Wildlife studies and laboratory animal research
No one assay can test all of these at the same time. However, many compounds are identified as estrogenic, antiestrogenic, antiandrogenic, or antithyroid based on one or more of them.
Observations and anecdotal reports
Human clinical and health trend data
The decade-long debate over declining human sperm quality is a case in point. A 1992 study evaluating human sperm quality used 40 years of data gathered from clinics around the world. Researchers found a statistically significant trend towards lower sperm quality (lower volume, numbers and motility) that could be linked to environmental estrogens (Carlsen et al. 1992; Sharpe and Skakkenbaek 1993). In response, other scientists published contrary clinical data studies directly challenging the idea that declining sperm quality is pervasive in the modern world (Safe 1995). Further studies definitely confirmed significant declines in human sperm quality in Europe and North America but not in other world regions (Swan et al. 1997, 2000, 2003a). International efforts to track human sperm quality and to investigate potential causes of significant declines revealed that environmental exposure to some chemicals is strongly associated with low sperm quality (Duty et al. 2003; Hauser et al. 2003; Swan et al. 2003b).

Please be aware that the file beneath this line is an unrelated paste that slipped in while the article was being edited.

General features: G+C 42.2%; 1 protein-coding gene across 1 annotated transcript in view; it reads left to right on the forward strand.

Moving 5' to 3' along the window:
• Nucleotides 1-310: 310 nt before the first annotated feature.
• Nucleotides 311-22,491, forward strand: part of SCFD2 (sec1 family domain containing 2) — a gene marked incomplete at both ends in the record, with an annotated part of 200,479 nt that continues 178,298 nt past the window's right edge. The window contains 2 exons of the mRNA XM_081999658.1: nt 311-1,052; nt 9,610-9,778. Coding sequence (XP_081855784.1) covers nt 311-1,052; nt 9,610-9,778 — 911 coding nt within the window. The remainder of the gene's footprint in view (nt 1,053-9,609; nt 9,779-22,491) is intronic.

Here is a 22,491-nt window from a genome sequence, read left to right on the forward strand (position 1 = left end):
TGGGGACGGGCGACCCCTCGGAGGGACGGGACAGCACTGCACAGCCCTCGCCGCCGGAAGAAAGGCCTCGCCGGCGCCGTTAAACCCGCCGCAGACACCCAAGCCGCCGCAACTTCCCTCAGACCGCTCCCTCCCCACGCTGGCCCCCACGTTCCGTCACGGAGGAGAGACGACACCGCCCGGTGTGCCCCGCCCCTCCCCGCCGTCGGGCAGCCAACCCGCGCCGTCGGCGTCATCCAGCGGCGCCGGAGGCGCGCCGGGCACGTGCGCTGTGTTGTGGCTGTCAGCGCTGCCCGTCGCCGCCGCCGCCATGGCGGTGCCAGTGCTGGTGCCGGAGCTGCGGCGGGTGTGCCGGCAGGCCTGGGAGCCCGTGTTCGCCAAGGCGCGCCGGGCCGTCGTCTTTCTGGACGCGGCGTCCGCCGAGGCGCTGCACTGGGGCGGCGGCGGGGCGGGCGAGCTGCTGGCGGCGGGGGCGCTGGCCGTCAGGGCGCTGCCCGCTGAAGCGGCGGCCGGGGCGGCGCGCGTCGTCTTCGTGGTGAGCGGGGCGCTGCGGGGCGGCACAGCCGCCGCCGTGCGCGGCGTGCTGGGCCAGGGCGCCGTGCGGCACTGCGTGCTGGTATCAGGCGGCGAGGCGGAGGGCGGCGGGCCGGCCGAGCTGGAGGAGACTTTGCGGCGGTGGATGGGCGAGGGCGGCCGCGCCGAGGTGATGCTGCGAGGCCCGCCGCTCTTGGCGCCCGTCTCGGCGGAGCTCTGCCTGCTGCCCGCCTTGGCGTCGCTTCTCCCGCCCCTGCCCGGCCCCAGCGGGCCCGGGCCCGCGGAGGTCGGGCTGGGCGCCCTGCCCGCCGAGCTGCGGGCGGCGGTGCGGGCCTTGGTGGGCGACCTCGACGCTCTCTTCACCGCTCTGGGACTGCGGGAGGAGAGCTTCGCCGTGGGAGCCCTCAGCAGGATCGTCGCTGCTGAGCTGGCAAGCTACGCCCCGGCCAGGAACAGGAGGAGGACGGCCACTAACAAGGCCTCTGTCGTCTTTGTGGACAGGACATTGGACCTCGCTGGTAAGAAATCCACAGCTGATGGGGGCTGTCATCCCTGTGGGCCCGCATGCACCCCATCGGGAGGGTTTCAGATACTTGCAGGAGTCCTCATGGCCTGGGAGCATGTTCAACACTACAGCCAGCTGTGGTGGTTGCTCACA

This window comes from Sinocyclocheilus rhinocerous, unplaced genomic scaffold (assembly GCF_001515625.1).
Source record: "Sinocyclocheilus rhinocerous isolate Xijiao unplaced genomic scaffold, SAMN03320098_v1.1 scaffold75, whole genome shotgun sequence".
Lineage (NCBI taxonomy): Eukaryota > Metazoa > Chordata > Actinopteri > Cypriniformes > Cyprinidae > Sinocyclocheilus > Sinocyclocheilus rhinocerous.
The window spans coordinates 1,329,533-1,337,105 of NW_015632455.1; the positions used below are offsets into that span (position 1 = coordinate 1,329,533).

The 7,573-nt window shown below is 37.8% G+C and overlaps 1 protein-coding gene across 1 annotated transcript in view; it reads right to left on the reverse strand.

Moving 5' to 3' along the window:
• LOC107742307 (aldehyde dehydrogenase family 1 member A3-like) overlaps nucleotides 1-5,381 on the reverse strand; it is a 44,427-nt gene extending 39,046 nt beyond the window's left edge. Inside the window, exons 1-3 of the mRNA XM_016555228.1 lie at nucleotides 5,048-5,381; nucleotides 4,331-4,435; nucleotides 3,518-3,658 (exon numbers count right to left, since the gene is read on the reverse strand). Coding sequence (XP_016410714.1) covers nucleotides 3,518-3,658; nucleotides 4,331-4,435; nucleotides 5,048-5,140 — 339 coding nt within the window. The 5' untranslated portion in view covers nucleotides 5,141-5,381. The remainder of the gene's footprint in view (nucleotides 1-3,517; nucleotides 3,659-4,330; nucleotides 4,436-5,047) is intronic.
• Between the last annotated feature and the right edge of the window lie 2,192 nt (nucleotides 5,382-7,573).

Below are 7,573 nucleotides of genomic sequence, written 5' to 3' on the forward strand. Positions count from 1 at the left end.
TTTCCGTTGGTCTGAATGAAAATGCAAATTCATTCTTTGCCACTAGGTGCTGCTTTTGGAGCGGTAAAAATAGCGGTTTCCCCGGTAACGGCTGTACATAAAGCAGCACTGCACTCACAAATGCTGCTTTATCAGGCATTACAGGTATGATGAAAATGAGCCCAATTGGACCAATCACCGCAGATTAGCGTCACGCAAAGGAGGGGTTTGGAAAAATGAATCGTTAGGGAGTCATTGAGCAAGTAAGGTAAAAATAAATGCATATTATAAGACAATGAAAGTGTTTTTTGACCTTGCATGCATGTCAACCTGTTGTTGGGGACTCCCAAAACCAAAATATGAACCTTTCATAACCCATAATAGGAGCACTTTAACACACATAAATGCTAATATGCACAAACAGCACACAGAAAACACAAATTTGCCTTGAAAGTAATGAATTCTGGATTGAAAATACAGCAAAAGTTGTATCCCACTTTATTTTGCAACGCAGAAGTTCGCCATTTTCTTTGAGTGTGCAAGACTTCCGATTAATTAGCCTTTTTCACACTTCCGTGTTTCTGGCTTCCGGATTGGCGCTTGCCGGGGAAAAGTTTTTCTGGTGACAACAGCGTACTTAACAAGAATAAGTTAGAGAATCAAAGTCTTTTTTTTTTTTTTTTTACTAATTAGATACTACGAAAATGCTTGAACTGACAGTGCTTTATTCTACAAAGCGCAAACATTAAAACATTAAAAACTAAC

The EDC Controversy
Scientific evidence is not always straightforward and certain, especially with complex biological systems. That's why skepticism and flexibility are built into the scientific process. Once data are published, other scientists review the findings and agree with or challenge the author's conclusions. The review process leads to scientific and public debates that help to shape our understanding of science and interpret, apply, and use scientific results.